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Critical Care Research and Practice
Volume 2011 (2011), Article ID 140381, 4 pages
http://dx.doi.org/10.1155/2011/140381
Case Report

Life-Threatening Laryngeal Edema and Hyponatremia during Hysteroscopy

1Medical Intensive Care Unit, University Hospital Zurich, Raemistraße 100, 8091 Zurich, Switzerland
2Department of Anesthesiology, Balgrist University Hospital, 8008 Zurich, Switzerland
3Gynecology and Obstetrics, Canton Hospital Nidwalden, 6370 Stans, Switzerland
4Anesthesiology and Intensive Care, Canton Hospital Nidwalden, 6370 Stans, Switzerland
5Intensive Care Unit, Hospital Bülach, 8180 Bülach, Switzerland

Received 18 November 2010; Accepted 27 January 2011

Academic Editor: Andrew F. Shorr

Copyright © 2011 Barbara Wegmüller et al. This is an open access article distributed under the Creative Commons Attribution License, which permits unrestricted use, distribution, and reproduction in any medium, provided the original work is properly cited.

Abstract

We report on a 43-year-old patient undergoing a hysteroscopic myomectomy. After 80 minutes of operation, the patient developed laryngeal edema, requiring emergency tracheostomy. Hyponatremia (serum sodium 78 mmoL/L) indicated an irrigation fluid absorption. The patient developed shock, acute respiratory distress syndrome, acute renal failure, and diffuse intravascular coagulopathy. Resuscitation including continuous venovenous hemodiafiltration was required. Finally, the patient made a full clinical recovery. Hysteroscopy usually has low risks. However, absorption of the irrigation fluid can result in life-threatening fluid overload and electrolyte disturbances. Accurate fluid balancing and limiting the operation time may prevent these complications.

1. Introduction

Hysteroscopy is a routine procedure for diagnosis and treatment of abnormal uterine bleeding and infertility assessment [1, 2]. Jansen et al. described an overall risk for hysteroscopy of 0.28% and a risk for hysteroscopic myomectomy of 0.75% [3]. However, it can result in potentially severe and life-threatening complications as reported in this case.

2. Case Description

A 43-year-old woman with intracavitary myomas underwent an elective hysteroscopy because of excessive uterine bleeding. She had hysteroscopic and laparotomic enucleation of myomas two and twelve years ago, respectively. A hysterectomy was recommended, but the patient refused.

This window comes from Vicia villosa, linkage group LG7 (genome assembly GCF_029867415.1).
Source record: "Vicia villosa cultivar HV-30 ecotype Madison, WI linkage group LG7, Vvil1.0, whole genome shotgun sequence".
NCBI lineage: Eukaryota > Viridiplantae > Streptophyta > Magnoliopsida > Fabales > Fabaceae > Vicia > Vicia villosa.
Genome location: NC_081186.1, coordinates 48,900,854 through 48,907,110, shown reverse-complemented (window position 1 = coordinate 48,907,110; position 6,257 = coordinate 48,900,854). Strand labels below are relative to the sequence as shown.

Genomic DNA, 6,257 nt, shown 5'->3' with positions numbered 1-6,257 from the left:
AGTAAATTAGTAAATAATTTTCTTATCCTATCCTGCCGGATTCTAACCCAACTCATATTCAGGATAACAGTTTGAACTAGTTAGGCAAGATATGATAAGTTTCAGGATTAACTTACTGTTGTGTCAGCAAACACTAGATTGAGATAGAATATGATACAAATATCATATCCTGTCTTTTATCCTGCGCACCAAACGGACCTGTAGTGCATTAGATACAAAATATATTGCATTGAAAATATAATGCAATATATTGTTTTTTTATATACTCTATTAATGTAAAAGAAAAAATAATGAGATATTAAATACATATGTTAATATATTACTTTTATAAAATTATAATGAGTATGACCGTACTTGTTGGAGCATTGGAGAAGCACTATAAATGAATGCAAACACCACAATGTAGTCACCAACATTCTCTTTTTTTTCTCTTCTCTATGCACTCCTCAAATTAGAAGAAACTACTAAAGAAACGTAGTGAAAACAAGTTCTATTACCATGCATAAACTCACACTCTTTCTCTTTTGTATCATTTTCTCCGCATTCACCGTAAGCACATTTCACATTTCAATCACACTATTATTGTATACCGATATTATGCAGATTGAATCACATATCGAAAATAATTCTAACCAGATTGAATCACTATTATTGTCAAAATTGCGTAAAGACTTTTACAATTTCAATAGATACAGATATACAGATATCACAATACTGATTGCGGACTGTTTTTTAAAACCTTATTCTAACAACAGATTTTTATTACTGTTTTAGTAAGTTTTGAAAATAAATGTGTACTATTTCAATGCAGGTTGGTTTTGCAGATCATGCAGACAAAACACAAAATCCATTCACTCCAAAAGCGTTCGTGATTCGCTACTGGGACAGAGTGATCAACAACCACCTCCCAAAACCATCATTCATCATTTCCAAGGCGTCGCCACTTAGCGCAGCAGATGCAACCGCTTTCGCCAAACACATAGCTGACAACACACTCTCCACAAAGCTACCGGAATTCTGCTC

The preoperative clinical assessment revealed a healthy woman with American Society of Anesthesiology (ASA) physical status I. Preoperative laboratory testing including red cell and platelet counts, coagulation parameters, electrolytes, and renal function tests were normal (Table 1). Lumbar spinal anesthesia (L3/4) with 10 mg hyperbaric bupivacain 0.5% and supplemental 70 μg clonidine was performed. Prior to the spinal puncture, the patient received an iv bolus of 0.1 mg fentanyl. A propofol-infusion (15–20 mg/h) was started when the anesthesized dermatome had reached T5. In addition, the patient received cefuroxim 1.5 g iv preoperatively. Standard monitoring including ECG, pulse oxymetry, noninvasive blood pressure, and urinary output measurements was installed. For optimal surgical visual field, the patient was placed in lithotomy position. The dilatation medium was a solution with 2.7% sorbitol and 0.54% mannitol, resulting in an osmolarity of 178 mosm/L (Purisole SM, Fresenius Kabi Germany). A hysteroscope (Storz, Germany) was used with regulation of inflow with a cuff at 100 mmHg. After 80 minutes of operation, a body temperature of 34°C and a fall of the oxygen saturation from 98% to <70% were recorded. Clinically, an acute pulmonary edema and swelling of the neck were apparent. The surgeon was informed and emergency intubation was indicated. An induction dose of propofol 100 mg, fentanyl 0.1 mg, and rocuronium 40 mg was administered. Because of massive laryngeal swelling, oral intubation failed. The vocal cords were not visible even with fiberoptic guidance. Finally, the placement of a laryngeal mask (LMA size 4 Laubscher, Switzerland) was successful, and an emergency tracheostomy was performed. By that time, 76 liters of irrigant fluid were used, but an exact irrigation fluid balance was not available. Urinary output was 1700 mL, and blood loss was only minimal. By then, she had received 1600 mL Ringer-Lactat (B. Braun, Switzerland) iv. The patient became hypotensive and required noradrenaline. Arterial blood analysis revealed an acute hyponatremia (78 mmoL/L) and an acidosis with a pH of 6.91 (Table 1, Figure 1). Treatment with iv furosemide, hypertonic NaCl, and bicarbonate 8.4% was initiated.